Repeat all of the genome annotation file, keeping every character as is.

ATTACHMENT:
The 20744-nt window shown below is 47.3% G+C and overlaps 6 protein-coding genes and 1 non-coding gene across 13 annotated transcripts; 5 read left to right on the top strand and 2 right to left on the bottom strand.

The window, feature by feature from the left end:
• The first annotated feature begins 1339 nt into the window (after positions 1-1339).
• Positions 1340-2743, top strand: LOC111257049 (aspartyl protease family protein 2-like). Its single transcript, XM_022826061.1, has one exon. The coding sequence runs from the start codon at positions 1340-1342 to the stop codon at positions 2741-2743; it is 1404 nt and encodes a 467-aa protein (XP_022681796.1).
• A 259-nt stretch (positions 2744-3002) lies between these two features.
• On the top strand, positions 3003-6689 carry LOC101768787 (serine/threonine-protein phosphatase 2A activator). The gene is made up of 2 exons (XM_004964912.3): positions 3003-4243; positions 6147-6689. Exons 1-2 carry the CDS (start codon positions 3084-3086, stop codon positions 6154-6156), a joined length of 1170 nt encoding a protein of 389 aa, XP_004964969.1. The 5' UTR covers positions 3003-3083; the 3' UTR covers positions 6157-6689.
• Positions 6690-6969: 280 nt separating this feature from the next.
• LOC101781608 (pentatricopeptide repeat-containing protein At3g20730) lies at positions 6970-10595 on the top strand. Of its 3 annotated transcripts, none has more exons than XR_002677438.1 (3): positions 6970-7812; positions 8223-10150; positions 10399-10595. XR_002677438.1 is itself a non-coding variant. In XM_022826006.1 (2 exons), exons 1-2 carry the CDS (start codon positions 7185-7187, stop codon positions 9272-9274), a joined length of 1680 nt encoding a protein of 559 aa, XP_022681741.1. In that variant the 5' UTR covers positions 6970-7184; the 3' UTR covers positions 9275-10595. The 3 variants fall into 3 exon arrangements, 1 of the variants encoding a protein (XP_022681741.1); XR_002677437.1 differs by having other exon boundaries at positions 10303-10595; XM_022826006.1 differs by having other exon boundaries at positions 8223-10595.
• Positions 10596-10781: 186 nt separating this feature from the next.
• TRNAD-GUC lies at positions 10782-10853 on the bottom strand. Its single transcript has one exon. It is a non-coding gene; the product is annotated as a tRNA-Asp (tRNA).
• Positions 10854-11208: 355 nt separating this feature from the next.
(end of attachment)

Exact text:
The 20744-nt window shown below is 47.3% G+C and overlaps 6 protein-coding genes and 1 non-coding gene across 13 annotated transcripts; 5 read left to right on the top strand and 2 right to left on the bottom strand.

The window, feature by feature from the left end:
• The first annotated feature begins 1339 nt into the window (after positions 1-1339).
• Positions 1340-2743, top strand: LOC111257049 (aspartyl protease family protein 2-like). Its single transcript, XM_022826061.1, has one exon. The coding sequence runs from the start codon at positions 1340-1342 to the stop codon at positions 2741-2743; it is 1404 nt and encodes a 467-aa protein (XP_022681796.1).
• A 259-nt stretch (positions 2744-3002) lies between these two features.
• On the top strand, positions 3003-6689 carry LOC101768787 (serine/threonine-protein phosphatase 2A activator). The gene is made up of 2 exons (XM_004964912.3): positions 3003-4243; positions 6147-6689. Exons 1-2 carry the CDS (start codon positions 3084-3086, stop codon positions 6154-6156), a joined length of 1170 nt encoding a protein of 389 aa, XP_004964969.1. The 5' UTR covers positions 3003-3083; the 3' UTR covers positions 6157-6689.
• Positions 6690-6969: 280 nt separating this feature from the next.
• LOC101781608 (pentatricopeptide repeat-containing protein At3g20730) lies at positions 6970-10595 on the top strand. Of its 3 annotated transcripts, none has more exons than XR_002677438.1 (3): positions 6970-7812; positions 8223-10150; positions 10399-10595. XR_002677438.1 is itself a non-coding variant. In XM_022826006.1 (2 exons), exons 1-2 carry the CDS (start codon positions 7185-7187, stop codon positions 9272-9274), a joined length of 1680 nt encoding a protein of 559 aa, XP_022681741.1. In that variant the 5' UTR covers positions 6970-7184; the 3' UTR covers positions 9275-10595. The 3 variants fall into 3 exon arrangements, 1 of the variants encoding a protein (XP_022681741.1); XR_002677437.1 differs by having other exon boundaries at positions 10303-10595; XM_022826006.1 differs by having other exon boundaries at positions 8223-10595.
• Positions 10596-10781: 186 nt separating this feature from the next.
• TRNAD-GUC lies at positions 10782-10853 on the bottom strand. Its single transcript has one exon. It is a non-coding gene; the product is annotated as a tRNA-Asp (tRNA).
• Positions 10854-11208: 355 nt separating this feature from the next.